Reentrant ventricular arrhythmias in the late myocardial infarction period: mechanism by which a short-long-short cardiac sequence facilitates the induction of reentry.
The electrophysiological mechanism by which a short-long-short stimulated cardiac sequence facilitates the induction of ventricular tachyarrhythmia was investigated in dogs 4 days after ligation of the left anterior descending coronary artery. In these dogs, reentry develops in the surviving electrophysiologically abnormal epicardial layer that overlies the infarct zone when premature stimulation results in a critically long arc of functional conduction block. The activation wavefront circulates around both ends of the arc, coalesces, and conducts slowly distal to the arc before reactivating sites proximal to the arc to initiate a figure-eight reentrant circuit. Epicardial isochronal activation maps and effective refractory periods (ERPs) were determined during three different stimulation protocols: A, a basic train of eight beats at a cycle length of 300 msec followed by a single premature stimulus (S2); B, a basic train of eight beats at a cycle length of 300 msec with abrupt lengthening of the last cycle of the train before S2 to 600 msec; C, a basic train of eight beats at a cycle length of 600 msec followed by S2. Protocol B was found to result in a differential lengthening of ERP at adjacent sites within the border of the epicardial ischemic zone, whereas protocols A and C induced, respectively, comparable shortening and lengthening of ERPs at the same sites. The differential lengthening of ERPs at adjacent sites resulted in an increased dispersion of refractoriness so that a premature stimulus induced functional conduction block between those sites. The development of a longer arc of conduction block and, hence, a longer reentrant pathway as well as slower conduction of the circulating wavefront during protocol B allowed more time for refractoriness to expire proximal to the arc and for the circulating wavefront to reexcite those sites to initiate reentry. The lengthening of ERP, associated with a single long cycle (protocol B), ranged from 44% to 79% of the total increase in ERP after a series of eight long cycles (protocol C). Epicardial sites with longer ERPs located close to the center of the ischemic zone showed more lengthening of refractoriness during protocol B compared with more normal sites near the border of the ischemic zone. This strongly suggests that the increased dispersion of refractoriness during protocol B is caused by the shorter memory of ischemic myocardium to the cumulative effects of preceding cycle lengths.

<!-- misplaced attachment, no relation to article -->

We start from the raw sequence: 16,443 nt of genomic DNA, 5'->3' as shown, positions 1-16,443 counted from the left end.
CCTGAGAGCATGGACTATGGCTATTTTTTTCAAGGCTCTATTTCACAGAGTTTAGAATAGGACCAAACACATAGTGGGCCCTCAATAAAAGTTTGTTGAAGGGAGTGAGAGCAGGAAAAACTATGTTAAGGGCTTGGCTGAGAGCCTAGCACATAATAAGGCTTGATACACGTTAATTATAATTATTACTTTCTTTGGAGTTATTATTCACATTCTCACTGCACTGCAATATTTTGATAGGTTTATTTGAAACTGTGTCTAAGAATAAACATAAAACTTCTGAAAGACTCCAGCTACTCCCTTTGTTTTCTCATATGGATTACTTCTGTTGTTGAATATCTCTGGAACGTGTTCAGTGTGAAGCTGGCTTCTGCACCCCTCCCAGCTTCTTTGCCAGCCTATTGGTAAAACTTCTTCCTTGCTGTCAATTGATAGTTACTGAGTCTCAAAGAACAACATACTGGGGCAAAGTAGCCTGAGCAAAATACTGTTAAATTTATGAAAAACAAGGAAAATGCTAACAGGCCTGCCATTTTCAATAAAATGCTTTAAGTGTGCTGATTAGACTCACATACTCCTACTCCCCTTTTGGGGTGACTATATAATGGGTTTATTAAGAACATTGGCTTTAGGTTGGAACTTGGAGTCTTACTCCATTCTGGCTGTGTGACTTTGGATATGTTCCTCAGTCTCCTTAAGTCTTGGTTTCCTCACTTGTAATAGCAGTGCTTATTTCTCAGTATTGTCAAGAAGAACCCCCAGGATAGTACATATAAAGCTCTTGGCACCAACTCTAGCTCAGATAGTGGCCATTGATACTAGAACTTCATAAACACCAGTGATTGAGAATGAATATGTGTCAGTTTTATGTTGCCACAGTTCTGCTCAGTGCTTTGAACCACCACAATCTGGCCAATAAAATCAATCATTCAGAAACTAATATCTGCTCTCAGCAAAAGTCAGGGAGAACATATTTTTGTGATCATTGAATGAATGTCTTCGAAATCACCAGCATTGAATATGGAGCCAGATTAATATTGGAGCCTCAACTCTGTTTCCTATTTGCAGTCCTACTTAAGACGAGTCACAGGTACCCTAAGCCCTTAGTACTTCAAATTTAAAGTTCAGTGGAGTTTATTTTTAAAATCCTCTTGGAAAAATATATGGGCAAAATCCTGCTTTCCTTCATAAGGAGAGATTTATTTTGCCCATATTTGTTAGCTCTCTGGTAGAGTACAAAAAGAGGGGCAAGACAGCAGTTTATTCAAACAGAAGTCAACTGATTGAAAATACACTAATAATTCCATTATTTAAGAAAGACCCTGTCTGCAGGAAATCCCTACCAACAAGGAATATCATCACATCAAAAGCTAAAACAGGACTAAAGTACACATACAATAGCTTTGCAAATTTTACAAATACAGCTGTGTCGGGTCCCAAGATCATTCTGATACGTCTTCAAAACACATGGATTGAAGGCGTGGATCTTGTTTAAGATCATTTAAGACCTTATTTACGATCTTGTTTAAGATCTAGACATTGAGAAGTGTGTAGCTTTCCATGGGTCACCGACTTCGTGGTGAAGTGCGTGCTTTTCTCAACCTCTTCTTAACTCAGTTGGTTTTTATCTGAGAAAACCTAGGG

- Copyright © 1991 by American Heart Association